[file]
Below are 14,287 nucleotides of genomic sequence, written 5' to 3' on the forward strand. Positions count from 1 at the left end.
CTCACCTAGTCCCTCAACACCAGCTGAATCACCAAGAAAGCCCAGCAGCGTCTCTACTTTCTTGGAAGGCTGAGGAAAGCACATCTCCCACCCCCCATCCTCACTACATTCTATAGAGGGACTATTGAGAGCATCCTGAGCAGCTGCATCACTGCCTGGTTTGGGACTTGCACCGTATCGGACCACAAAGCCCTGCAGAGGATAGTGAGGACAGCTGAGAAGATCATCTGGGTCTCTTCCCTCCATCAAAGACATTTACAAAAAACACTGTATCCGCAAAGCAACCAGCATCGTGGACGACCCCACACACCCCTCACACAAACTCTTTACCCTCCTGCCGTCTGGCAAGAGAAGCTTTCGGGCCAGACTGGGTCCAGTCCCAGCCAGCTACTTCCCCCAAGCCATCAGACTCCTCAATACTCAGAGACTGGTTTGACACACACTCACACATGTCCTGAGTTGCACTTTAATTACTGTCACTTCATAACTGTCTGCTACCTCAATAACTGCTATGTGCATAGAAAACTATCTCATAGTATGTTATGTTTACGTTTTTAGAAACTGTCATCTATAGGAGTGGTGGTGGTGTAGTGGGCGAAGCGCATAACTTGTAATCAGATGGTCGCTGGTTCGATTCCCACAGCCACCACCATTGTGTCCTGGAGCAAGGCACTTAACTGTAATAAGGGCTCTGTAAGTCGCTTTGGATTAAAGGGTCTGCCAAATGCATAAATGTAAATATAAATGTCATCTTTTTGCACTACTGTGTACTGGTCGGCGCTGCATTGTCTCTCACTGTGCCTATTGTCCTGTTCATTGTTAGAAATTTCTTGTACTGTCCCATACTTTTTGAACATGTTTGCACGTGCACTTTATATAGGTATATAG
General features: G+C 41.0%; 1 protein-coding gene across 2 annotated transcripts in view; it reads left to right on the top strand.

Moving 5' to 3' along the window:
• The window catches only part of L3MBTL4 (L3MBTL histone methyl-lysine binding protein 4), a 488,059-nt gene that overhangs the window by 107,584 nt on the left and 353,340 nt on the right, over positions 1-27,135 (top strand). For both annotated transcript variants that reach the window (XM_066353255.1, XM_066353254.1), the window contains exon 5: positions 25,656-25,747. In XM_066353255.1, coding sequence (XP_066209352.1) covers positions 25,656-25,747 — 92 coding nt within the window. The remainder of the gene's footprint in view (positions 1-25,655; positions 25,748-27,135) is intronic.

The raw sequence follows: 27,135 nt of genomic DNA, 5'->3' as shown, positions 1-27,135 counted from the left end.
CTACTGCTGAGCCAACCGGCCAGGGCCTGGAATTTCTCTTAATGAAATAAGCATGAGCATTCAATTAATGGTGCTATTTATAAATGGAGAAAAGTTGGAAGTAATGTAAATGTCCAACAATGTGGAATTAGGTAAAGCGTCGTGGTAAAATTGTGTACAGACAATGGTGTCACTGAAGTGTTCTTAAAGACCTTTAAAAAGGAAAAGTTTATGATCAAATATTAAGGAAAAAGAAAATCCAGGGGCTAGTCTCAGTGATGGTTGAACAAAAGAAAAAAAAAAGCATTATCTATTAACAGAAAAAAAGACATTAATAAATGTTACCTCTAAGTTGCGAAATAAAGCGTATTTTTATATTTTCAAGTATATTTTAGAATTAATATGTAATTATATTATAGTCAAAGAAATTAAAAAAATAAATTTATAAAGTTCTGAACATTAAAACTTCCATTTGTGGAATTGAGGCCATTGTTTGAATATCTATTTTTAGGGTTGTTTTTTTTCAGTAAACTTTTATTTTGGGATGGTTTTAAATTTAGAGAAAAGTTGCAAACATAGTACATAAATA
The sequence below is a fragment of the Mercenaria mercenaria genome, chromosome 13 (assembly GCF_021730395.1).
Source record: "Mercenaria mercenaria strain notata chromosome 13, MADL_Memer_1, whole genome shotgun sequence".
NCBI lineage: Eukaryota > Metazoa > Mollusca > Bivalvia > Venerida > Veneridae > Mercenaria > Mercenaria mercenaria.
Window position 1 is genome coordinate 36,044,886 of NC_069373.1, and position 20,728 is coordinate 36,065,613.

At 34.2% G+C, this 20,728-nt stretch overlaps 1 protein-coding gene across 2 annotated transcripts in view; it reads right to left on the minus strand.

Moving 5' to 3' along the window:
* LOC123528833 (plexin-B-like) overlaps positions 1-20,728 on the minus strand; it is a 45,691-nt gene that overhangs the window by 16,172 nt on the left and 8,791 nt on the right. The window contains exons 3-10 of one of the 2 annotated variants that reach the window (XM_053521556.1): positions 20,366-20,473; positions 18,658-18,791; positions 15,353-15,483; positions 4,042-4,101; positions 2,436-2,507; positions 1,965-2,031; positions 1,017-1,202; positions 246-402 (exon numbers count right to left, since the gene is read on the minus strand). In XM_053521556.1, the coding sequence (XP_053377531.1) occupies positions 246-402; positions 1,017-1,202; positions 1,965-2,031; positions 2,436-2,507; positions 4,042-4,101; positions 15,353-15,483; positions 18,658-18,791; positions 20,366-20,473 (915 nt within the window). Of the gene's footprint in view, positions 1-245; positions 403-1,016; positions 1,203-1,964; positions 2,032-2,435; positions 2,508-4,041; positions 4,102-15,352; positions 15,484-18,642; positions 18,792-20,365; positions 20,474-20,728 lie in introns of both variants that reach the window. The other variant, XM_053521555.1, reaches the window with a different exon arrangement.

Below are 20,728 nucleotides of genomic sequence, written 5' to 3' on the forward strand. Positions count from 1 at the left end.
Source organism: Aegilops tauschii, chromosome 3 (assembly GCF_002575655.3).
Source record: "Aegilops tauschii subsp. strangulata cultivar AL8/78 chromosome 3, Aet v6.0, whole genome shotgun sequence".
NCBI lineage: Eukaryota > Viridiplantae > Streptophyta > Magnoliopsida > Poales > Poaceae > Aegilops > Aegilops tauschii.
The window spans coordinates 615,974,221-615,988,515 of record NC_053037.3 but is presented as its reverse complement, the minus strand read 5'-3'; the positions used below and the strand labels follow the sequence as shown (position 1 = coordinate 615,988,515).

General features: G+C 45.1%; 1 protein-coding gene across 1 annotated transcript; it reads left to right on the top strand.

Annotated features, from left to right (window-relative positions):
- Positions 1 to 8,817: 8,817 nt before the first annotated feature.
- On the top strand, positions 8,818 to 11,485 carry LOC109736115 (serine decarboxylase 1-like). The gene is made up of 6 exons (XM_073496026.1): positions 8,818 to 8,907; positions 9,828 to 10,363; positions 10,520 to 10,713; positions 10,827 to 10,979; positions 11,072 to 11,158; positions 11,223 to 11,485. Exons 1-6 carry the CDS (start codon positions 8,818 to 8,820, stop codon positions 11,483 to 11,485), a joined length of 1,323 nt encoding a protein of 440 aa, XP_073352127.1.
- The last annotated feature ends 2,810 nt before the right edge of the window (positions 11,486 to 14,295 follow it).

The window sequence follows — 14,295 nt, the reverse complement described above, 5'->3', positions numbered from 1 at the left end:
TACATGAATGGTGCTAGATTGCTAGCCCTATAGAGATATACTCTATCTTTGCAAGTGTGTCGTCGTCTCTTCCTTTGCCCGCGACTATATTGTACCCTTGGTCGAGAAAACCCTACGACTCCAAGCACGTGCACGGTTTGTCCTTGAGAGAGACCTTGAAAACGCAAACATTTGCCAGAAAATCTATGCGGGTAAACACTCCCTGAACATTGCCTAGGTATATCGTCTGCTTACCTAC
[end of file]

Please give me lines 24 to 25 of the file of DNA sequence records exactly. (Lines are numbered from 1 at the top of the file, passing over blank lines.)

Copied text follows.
- The last annotated feature ends 2,810 nt before the right edge of the window (positions 11,486 to 14,295 follow it).

The window sequence follows — 14,295 nt, the reverse complement described above, 5'->3', positions numbered from 1 at the left end: